Post-Covid -19 Lockdown: How Housebuilding Can Help Boost the Nation’s Economy (Continued)

There is absolutely no doubt that the current conditions in which we find ourselves will fundamentally affect the economic standing of the UK, government strategy on our recovery, and its priorities going forward. As the country begins to operate in a new sort of normal and the fallout from furlough and government intervention to support individuals and businesses becomes more apparent, a drastically changed business environment will require agility and flexibility on the part of employers and employees.

It is also clear, and quite rightly so, that a significant adjustment in government fiscal policy will be directed towards investment in the NHS and the future resilience of the nation to the sort of situation we currently find ourselves in.

The Care sector is clearly going to feature heavily going forward with more operators and models of care coming to the fore and further institutional investment in the sector pushing the quality of care and service with a commensurate price attached. Government support for less financially advantaged elderly people will also be required to ensure the gap in care for different socio-economic groups does not grow. Could we see a C2 specific requirement for Affordable Housing on certain appropriate developments? I have provided one of these facilities in West London in the past and not only did it provide much needed and suitable accommodation, it also freed up under-occupied existing housing within the borough for larger families to move into.

As a nation we are going to be spending a lot more money on vital national, medical, and institutional infrastructure and people, than was anticipated only a few months ago. This will inevitably lead to a changing of priorities in how the government spends on other matters and how much debt it is willing to incur in order to achieve its strategic aims.

There will be an inevitable reduction in delivery of new homes due to social distancing measures on construction sites. New planning permissions have also been delayed (in most cases) due to other priorities and pressures on LPA staff and resources.

Unemployment data released on Tuesday shows a rate of 3.9% between February and April. This is better than many had expected but also likely to be skewed due to government intervention and the true picture is likely to become more apparent in the coming months.

So how can Housebuilding help this situation?

Housebuilding, done right, has a positive socio-economic effect unlike most other industries.

  • We have a shortage of homes, whether they are Affordable (with a capital A) or private sale.
  • Providing people with a place to live gives them a stake in their community and the security and peace to be productive and contribute.
  • Housebuilding provides employment at a rate of circa 3 jobs for every home built.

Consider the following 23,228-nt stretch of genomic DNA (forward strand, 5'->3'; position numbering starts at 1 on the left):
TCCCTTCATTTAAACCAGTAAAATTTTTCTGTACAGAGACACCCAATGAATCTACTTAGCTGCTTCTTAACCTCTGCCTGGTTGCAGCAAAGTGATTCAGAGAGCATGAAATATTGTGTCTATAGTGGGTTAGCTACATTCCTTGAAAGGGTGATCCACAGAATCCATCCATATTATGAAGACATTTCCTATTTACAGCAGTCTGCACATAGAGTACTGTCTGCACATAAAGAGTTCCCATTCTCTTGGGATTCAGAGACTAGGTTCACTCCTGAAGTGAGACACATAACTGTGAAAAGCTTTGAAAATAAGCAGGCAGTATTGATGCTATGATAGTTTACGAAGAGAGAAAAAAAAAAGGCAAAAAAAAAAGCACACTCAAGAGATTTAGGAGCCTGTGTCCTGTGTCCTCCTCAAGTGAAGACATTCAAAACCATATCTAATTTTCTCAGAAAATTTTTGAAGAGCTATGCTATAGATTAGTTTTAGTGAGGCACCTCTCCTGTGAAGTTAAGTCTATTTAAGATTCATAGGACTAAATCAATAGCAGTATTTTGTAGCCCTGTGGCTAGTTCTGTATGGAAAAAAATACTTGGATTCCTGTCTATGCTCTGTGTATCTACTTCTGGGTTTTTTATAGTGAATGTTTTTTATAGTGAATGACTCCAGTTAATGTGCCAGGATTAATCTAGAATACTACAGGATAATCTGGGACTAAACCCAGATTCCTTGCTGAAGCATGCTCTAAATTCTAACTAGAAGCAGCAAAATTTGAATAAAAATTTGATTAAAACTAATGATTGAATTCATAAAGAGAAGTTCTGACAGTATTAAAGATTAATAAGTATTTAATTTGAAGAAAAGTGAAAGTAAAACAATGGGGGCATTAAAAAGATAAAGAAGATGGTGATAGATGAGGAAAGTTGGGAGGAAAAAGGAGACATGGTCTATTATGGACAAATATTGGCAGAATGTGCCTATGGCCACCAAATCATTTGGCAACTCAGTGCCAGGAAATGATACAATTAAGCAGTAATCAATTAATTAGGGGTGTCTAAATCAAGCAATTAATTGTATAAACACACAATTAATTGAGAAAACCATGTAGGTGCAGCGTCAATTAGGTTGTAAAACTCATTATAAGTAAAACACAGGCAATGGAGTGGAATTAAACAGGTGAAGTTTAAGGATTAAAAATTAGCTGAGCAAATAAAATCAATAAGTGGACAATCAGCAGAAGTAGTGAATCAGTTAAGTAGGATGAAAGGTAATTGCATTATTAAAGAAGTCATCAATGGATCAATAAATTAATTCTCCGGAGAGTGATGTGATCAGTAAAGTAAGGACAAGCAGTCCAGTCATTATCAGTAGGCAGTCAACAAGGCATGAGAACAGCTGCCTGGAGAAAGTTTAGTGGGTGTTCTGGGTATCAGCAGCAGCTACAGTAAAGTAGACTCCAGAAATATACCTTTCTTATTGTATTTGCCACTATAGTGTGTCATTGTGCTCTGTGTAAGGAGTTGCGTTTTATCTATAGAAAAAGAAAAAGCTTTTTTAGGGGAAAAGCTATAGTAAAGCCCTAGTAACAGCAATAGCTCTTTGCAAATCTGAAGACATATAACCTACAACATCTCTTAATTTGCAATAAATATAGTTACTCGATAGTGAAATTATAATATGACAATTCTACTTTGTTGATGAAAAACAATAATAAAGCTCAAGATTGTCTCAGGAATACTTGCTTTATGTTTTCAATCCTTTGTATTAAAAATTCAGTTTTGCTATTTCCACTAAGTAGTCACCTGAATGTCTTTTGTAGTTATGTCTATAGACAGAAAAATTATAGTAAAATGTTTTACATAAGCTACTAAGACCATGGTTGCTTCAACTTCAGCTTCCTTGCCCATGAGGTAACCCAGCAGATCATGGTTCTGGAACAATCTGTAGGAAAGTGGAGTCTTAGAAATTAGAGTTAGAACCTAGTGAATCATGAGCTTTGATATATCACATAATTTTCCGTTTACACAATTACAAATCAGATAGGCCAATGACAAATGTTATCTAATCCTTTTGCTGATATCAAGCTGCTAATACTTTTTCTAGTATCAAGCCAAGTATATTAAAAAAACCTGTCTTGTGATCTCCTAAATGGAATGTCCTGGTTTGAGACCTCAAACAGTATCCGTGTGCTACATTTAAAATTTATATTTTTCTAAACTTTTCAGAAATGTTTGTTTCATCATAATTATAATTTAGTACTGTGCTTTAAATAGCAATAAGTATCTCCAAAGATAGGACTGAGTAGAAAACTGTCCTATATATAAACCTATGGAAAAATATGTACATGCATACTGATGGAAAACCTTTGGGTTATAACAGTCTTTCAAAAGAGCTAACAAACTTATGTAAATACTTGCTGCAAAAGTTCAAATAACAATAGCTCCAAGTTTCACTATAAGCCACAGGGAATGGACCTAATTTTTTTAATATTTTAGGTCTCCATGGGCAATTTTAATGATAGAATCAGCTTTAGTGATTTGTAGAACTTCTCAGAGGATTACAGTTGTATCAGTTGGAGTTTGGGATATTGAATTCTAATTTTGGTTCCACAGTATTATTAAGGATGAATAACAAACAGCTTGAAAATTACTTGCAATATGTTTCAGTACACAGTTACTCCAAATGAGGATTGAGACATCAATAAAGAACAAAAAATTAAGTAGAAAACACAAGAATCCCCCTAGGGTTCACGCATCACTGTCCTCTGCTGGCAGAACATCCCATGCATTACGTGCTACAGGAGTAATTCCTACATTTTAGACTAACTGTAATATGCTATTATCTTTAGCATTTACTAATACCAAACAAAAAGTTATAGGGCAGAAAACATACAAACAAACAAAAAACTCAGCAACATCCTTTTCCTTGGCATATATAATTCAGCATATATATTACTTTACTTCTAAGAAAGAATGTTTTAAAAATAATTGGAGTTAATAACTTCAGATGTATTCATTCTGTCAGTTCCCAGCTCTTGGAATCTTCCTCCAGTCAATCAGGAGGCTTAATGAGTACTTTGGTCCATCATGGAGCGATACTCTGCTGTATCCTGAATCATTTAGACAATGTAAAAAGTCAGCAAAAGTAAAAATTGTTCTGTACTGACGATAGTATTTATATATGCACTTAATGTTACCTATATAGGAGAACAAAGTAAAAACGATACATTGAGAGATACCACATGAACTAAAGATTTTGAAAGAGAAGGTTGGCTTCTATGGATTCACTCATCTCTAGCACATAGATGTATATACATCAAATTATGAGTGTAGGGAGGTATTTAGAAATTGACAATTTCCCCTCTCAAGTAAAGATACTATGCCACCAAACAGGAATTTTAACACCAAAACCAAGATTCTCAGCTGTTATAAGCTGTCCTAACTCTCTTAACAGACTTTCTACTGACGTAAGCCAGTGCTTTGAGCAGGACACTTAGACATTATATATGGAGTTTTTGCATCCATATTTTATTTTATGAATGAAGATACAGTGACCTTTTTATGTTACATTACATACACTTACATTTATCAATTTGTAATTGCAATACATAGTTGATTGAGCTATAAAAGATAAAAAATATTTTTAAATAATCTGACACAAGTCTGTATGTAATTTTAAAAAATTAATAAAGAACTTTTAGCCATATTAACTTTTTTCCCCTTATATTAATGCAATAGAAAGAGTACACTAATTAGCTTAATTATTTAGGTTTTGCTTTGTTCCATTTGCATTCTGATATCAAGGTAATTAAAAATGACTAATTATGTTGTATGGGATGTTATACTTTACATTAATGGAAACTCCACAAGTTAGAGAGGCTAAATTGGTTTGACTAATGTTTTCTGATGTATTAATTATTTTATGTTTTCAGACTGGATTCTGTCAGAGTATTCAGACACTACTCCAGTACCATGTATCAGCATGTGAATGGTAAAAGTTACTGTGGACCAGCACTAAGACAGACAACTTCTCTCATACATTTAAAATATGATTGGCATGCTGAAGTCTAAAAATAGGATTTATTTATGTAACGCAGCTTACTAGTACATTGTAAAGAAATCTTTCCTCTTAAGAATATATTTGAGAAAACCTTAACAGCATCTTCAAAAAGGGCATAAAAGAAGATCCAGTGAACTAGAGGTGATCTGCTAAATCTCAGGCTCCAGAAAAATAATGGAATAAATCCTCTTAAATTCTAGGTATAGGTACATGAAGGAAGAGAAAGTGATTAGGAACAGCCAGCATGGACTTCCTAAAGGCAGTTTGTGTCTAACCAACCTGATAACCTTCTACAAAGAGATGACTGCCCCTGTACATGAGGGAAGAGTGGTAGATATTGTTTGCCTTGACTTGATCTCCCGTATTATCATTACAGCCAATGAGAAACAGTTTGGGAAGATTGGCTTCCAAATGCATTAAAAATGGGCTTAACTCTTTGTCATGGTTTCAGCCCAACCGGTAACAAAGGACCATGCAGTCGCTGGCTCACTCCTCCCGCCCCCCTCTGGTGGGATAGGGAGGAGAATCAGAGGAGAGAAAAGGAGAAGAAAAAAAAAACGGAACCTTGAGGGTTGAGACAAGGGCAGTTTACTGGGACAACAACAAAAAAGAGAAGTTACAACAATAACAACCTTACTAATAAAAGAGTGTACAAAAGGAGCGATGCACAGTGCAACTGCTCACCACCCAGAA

• Of the many billions of pounds spent by housebuilders with suppliers, around 90% stays in the UK, supporting jobs and the UK economy.
  • New Homes, in the right place, with the right infrastructure, built and designed well, create a virtuous circle in providing cohesive, responsible communities that can increase happiness and bring positive financial outcomes.

HBF figures show the clear benefit provided by housebuilders:


With limited availability of Brownfield sites attention must turn to the delivery of housing in areas outside of existing settlements. I do not advocate a concreting over of the UK’s “green and pleasant land” but I do advocate the following:

  • Qualitative assessment of sites in the green belt to ensure that the individual nature of a site is taken into account when considering appropriateness for redevelopment. It seems completely illogical that Countryside designated sites that provide real or visual amenity are afforded less protection from redevelopment than an “eyesore” in the green belt.
  • Review of town center policies to take account of the decline in high street retail and allow new communities to be created where people live, shop, socialise and thrive.
  • Continue to push the Building Better, Building Beautiful drive to encourage quality and volume in tandem, not one at the expense of the other.
  • Encourage SME housebuilders to deliver more homes, SME’s can contribute many homes yearly that are of the highest quality. The sites they typically build on are smaller and less complex and can be delivered more predictably and quickly than the hundred-plus home sites typically favoured by large housebuilders.
  • Streamline the planning system to actively discourage political self interest in the decision-making process. Retaining the status quo is not an option; we must change in order to progress.
  • Encouraging expansion of shared ownership schemes to allow more flexibility and opportunity for potential homeowners to have a stake in their community.

It is clear therefore that housebuilding and our industry can be a beacon of economic hope once we have come through this crisis. This will require financial investment, time and the political will to bring about effective change.

Chartfield Homes is open for business and always looking for new sites to develop beautifully conceived and constructed homes that are far from ordinary.

Chartfield Consulting is open for business and we are seeking new clients to assist in maximising the value of their landholdings.


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